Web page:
Cellular functions of regulator proteins – or why biochemistry needs high-throughput genetic interaction screens
University of Zurich, Switzerland
Many cellular processes are performed by macromolecular machines. Elucidating the structural and biochemical details of these macromolecular complexes enabled us to reach a predictive understanding of essential cellular processes such as translation or ATP synthesis.
However, cellular information processing is performed by groups of proteins that are not organized into stable, well-defined machines. Many cellular functions are performed by proteins that form transient interactions that are ultrasensitive to small perturbations, such as post-translational modifications, changes in localization, and changes in interactions with other macromolecules or ligands. Therefore, reaching a predictive understanding of protein signaling requires quantifying how these small perturbations affect the biochemical properties of proteins in the systems context of the rest of the signalling network, inside the living cell.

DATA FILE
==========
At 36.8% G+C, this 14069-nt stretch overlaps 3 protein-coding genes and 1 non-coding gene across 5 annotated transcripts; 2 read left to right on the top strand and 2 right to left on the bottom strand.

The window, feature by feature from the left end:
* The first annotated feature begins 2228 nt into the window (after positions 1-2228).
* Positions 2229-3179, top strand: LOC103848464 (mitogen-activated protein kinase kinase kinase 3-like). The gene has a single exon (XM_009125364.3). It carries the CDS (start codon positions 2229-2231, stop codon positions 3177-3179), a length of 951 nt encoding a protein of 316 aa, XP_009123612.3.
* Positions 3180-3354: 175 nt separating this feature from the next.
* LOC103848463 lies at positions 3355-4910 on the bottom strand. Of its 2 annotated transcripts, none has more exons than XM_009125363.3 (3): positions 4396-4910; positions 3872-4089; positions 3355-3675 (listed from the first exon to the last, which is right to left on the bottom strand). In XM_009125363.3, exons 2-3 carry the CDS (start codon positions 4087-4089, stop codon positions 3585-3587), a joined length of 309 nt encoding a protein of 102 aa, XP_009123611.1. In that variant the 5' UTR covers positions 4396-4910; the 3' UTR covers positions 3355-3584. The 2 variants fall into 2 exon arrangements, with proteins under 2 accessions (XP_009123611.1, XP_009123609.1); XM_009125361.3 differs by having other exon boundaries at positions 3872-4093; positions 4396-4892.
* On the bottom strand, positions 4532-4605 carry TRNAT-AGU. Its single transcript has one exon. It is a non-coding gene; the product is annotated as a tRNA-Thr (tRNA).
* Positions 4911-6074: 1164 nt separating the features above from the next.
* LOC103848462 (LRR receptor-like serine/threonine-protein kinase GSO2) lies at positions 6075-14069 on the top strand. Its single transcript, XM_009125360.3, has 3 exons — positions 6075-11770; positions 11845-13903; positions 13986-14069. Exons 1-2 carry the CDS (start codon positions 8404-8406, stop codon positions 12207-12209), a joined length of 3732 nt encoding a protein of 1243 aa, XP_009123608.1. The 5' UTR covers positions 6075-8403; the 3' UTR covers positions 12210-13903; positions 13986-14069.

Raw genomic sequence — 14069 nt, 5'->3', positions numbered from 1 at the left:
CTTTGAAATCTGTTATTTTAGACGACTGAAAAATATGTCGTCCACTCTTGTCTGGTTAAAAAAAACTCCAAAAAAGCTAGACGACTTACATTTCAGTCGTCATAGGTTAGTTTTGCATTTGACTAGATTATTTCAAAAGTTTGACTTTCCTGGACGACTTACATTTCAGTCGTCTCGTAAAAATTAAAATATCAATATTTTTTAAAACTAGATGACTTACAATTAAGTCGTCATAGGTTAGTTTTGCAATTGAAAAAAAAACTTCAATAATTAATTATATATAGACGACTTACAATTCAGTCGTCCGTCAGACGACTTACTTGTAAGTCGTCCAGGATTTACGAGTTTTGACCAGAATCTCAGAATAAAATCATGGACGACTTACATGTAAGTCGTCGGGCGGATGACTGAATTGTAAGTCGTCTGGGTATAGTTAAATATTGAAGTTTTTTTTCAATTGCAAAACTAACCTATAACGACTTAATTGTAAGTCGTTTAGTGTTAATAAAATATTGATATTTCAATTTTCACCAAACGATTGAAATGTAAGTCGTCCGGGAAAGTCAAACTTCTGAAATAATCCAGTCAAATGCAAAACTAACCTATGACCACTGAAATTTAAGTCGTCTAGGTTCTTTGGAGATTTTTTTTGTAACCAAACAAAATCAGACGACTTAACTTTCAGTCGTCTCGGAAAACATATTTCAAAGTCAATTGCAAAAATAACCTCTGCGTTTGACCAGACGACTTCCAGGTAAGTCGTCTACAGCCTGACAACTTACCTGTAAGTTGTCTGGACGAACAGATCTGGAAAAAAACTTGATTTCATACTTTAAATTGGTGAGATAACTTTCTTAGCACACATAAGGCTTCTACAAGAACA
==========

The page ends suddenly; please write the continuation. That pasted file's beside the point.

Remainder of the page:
In my talk I will present how this “systems biochemistry” approach enabled us to reveal how a simple two-state switch GTPase can simultaneously regulate multiple essential cellular processes. By combining biochemistry and genetic interaction measurements we showed that this single switch acts through three distinct modes of signaling, defined by the differential ability of cellular processes to sense the same GTPase cycle.